Windows Phone 8 SDK Preview Program Application Open Until Monday, September 17, 5pm PDT

Begining today, requests for access to the Windows Phone SDK 8.0 Developer Preview program now started. "Request is open until Monday, September 17 at 5pm PDT," Microsoft stated. To apply, visit the Microsoft Connect site and complete a short application. "Be sure to have your Developer ID and Application's Product ID on hand, as well […]

Windows Phone 8 SDK Preview Program Open

Begining today, requests for access to the Windows Phone SDK 8.0 Developer Preview program now started. "Request is open until Monday, September 17 at 5pm PDT," Microsoft stated.

To apply, visit the Microsoft Connect site and complete a short application.

"Be sure to have your Developer ID and Application's Product ID on hand, as well as the name of your local Phone Champ (if you don't know your local Phone Champ, you can always get in touch via the Find My Champ app)," posted Todd Brix on Windows Phone Developer blog.

If you're accepted to the program, "you'll hear from us in the following week with instructions on how to download the SDK and get support for questions and issues," Brix adds.

"The objective is to let developers of our most-downloaded apps start optimizing them for Windows Phone 8, and we expect the majority of published developers in this situation to qualify for access," Brix writes.

Also, note that Windows Phone SDK 8.0 is built on top of Visual Studio 2012, and provide the ability to build applications and games that target both Windows Phone 8 as well as Windows Phone 7.5.

Windows Phone SDK 7.1 can be installed side-by-side with Visual Studio 2012 and runs on Windows 8.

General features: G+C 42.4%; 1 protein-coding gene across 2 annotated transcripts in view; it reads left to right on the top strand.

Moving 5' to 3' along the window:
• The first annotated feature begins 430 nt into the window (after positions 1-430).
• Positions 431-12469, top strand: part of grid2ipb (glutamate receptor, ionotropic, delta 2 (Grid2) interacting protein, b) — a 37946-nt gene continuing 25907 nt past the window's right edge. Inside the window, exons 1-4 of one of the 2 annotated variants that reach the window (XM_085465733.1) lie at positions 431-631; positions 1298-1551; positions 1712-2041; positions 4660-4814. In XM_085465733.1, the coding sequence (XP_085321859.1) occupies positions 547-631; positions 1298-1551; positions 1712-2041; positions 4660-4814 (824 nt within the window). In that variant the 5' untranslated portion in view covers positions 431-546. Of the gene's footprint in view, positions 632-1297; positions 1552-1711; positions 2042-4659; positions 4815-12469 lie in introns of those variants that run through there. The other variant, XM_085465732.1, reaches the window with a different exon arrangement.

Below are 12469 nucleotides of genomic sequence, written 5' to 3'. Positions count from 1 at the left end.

In another blog post, Andrew Whitechapel, eplains how do you ensure that an app built for an earlier release of Windows Phone continues to work great on Windows Phone 8?

The post offer some tips for future proofing apps and readying them for the next release of Windows Phone. Andrew covers following three aspects:

  • "Compatibility: Even though almost everything is different, our app platform maintains a high degree of backward compatibility. So, from the perspective of the platform APIs, you generally don't have to do anything - your app should just continue to work, without any changes. Where this becomes a little less cut-and-dried is if you're doing anything unusual or unsupported in your app.
  • Version resilience: You can't predict the future, so the whole notion of "future proofing" is a little misleading. However, once the future has arrived, you still need to deal with it: how do you make sure your app runs correctly on multiple versions of the platform which support growing sets of features?
  • Hardware resilience: Third, Windows Phone 8 also introduces support for a wider range of physical devices. This means that there are more optional hardware features, and a wider range of capabilities within the non-optional features. A smart developer will accommodate this by building flexibility into his app, to handle the conditions where some feature is not available, or is less capable."

In summary, "consider light-up scenarios, don't use reflection recklessly, be conservative with obfuscation, test for optional hardware and user-enabled features, and pay close attention to memory guidelines," suggests Andrew.